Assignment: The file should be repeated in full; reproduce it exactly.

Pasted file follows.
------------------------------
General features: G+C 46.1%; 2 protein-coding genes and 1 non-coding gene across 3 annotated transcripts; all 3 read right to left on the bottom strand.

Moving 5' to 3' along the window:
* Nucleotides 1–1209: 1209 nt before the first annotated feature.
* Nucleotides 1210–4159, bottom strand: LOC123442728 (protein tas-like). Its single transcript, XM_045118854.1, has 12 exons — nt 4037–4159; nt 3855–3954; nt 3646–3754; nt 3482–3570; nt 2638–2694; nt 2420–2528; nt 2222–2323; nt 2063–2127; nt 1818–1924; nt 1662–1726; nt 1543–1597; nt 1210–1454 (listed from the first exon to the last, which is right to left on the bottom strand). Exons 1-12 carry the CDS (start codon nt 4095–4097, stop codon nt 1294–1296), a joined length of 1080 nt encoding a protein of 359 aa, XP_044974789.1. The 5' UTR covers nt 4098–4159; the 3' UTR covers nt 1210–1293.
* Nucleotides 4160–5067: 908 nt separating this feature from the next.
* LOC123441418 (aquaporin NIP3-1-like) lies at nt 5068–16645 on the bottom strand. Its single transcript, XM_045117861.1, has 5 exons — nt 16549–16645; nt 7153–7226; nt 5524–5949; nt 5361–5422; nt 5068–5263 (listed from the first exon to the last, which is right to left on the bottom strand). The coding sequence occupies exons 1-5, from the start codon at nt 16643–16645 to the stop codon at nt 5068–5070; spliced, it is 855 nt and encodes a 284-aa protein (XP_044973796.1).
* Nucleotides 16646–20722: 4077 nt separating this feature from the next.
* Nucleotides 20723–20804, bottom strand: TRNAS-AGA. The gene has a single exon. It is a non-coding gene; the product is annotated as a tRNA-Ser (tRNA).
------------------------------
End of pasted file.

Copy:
General features: G+C 46.1%; 2 protein-coding genes and 1 non-coding gene across 3 annotated transcripts; all 3 read right to left on the bottom strand.

Moving 5' to 3' along the window:
* Nucleotides 1–1209: 1209 nt before the first annotated feature.
* Nucleotides 1210–4159, bottom strand: LOC123442728 (protein tas-like). Its single transcript, XM_045118854.1, has 12 exons — nt 4037–4159; nt 3855–3954; nt 3646–3754; nt 3482–3570; nt 2638–2694; nt 2420–2528; nt 2222–2323; nt 2063–2127; nt 1818–1924; nt 1662–1726; nt 1543–1597; nt 1210–1454 (listed from the first exon to the last, which is right to left on the bottom strand). Exons 1-12 carry the CDS (start codon nt 4095–4097, stop codon nt 1294–1296), a joined length of 1080 nt encoding a protein of 359 aa, XP_044974789.1. The 5' UTR covers nt 4098–4159; the 3' UTR covers nt 1210–1293.
* Nucleotides 4160–5067: 908 nt separating this feature from the next.
* LOC123441418 (aquaporin NIP3-1-like) lies at nt 5068–16645 on the bottom strand. Its single transcript, XM_045117861.1, has 5 exons — nt 16549–16645; nt 7153–7226; nt 5524–5949; nt 5361–5422; nt 5068–5263 (listed from the first exon to the last, which is right to left on the bottom strand). The coding sequence occupies exons 1-5, from the start codon at nt 16643–16645 to the stop codon at nt 5068–5070; spliced, it is 855 nt and encodes a 284-aa protein (XP_044973796.1).
* Nucleotides 16646–20722: 4077 nt separating this feature from the next.
* Nucleotides 20723–20804, bottom strand: TRNAS-AGA. The gene has a single exon. It is a non-coding gene; the product is annotated as a tRNA-Ser (tRNA).